February 2012 Large Luxury Car Sales Chart
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February 2012 was a month Lexus would choose to forget if it weren’t for the new buyers coming into the fold via the entry-level $30,950-$39,350 CT200h. Excluding the CT from the equation, as it wasn’t on sale at this time last year, Lexus Canada sales fell 8.8% in an overall market which grew 11.2%. While Lexus made small gains with the HS250h and new GS, every other model line in the family reported declines, even the brand’s constant leader, the RX. (RX hybrid sales were up 12.2%, or five units.)
It was at the top end, however, where Lexus’s declines were harshest. Sales of the LS, the company’s biggest sedan, plunged 80%, or eight units from an already low ten in February of last year. This means Lexus sold one LS600hL hybrid, same as in February 2011, and one LS460, down from nine in February 2011. The LX570 also had a bad month as sales slid from 14 at this time last year to just four. Together, Lexus’s two flagship models accounted for just 0.7% of the brand’s Canadian sales in February. Compare that with BMW where the 7-Series sedan alone was responsible for 2.4% of the brand’s total Canadian volume, volume which was more than double Lexus’s February output.
February 2012 Large Luxury
SUV Sales Chart
Now Lexus has had Canadian sales issues off and on (mostly on) for months now, even before last March’s major Japan quake and tsunami. But this edition’s numbers are particularly embarrassing. The U.S. market, which was 10.8 times stronger than the Canadian market in February 2012, gobbled up 258 times more LS sedans than the Canadian market. Admittedly, Americans have a larger appetite for expensive luxury sedans – 7-Series sales were 25.5 times stronger in America in February, for example – but Lexus Canada has lost its grip on the high-end market. No wonder they’re advertising the CT200h like it’s the only model in their portfolio.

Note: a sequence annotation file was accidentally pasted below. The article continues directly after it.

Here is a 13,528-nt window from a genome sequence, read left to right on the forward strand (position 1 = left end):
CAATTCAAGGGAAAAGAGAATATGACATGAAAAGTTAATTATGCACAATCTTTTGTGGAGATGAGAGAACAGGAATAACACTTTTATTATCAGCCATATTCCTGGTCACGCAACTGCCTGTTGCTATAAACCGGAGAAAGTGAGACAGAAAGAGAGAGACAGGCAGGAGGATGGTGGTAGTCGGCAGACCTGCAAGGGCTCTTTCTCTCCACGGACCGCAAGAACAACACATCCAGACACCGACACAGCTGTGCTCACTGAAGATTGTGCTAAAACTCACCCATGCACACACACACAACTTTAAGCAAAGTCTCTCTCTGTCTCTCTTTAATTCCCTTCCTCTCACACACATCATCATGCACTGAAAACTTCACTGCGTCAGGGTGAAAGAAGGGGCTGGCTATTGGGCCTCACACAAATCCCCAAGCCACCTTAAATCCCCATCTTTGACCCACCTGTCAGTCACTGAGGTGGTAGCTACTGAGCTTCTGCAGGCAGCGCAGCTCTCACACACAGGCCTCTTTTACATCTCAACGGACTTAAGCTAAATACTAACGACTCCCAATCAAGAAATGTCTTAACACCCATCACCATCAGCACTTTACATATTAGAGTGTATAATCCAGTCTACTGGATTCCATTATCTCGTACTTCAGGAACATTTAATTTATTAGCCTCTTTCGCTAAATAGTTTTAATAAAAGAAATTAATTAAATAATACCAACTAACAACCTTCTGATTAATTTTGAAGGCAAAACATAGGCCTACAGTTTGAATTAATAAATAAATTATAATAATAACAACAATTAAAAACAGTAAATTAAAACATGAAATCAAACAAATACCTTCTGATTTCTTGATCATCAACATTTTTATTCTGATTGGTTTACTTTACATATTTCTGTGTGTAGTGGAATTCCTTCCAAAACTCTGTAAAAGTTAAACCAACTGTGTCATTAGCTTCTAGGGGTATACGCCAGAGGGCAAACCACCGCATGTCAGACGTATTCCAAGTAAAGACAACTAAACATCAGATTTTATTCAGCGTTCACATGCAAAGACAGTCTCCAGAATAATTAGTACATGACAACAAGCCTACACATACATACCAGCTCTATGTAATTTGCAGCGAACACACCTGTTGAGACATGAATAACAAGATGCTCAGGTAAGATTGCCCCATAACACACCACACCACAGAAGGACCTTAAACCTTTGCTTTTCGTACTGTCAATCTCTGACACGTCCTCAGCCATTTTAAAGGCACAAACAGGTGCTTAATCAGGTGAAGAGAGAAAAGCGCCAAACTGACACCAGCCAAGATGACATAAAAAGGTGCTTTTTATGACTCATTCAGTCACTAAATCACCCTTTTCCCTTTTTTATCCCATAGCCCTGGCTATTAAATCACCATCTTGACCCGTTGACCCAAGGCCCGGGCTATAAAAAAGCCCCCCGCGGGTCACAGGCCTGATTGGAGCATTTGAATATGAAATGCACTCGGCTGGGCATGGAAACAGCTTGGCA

As for the Toyota Land Cruiser, inquiries were made and reasons were found out. For quite some time it has seemed strange that Toyota Canada would be selling Land Cruisers in greater numbers than the Lexus LX570, especially when one considers the fact that Toyota.ca doesn’t even feature the Land Cruiser. In fact, the real Land Cruiser wasn’t finding buyers willing to specially import the Land Cruiser – the vehicles sold were, according to Jeff Porter at O’Regan’s Toyota in Halifax, “Just cab and chassis that are for off road use only, mostly in mines. They are never registered for on road passenger use.”
The Land Cruiser has thus been scratched off GoodCarBadCar’s Canadian Large Luxury SUV table, which you’ll see after the jump.
Monthly and yearly sales figures for these hugely expensive cars and sport-utility vehicles, as every other automobile on sale in North America, can be accessed through the dropdown menu at the top right of this page or at GoodCarBadCar’s Sales Stats home.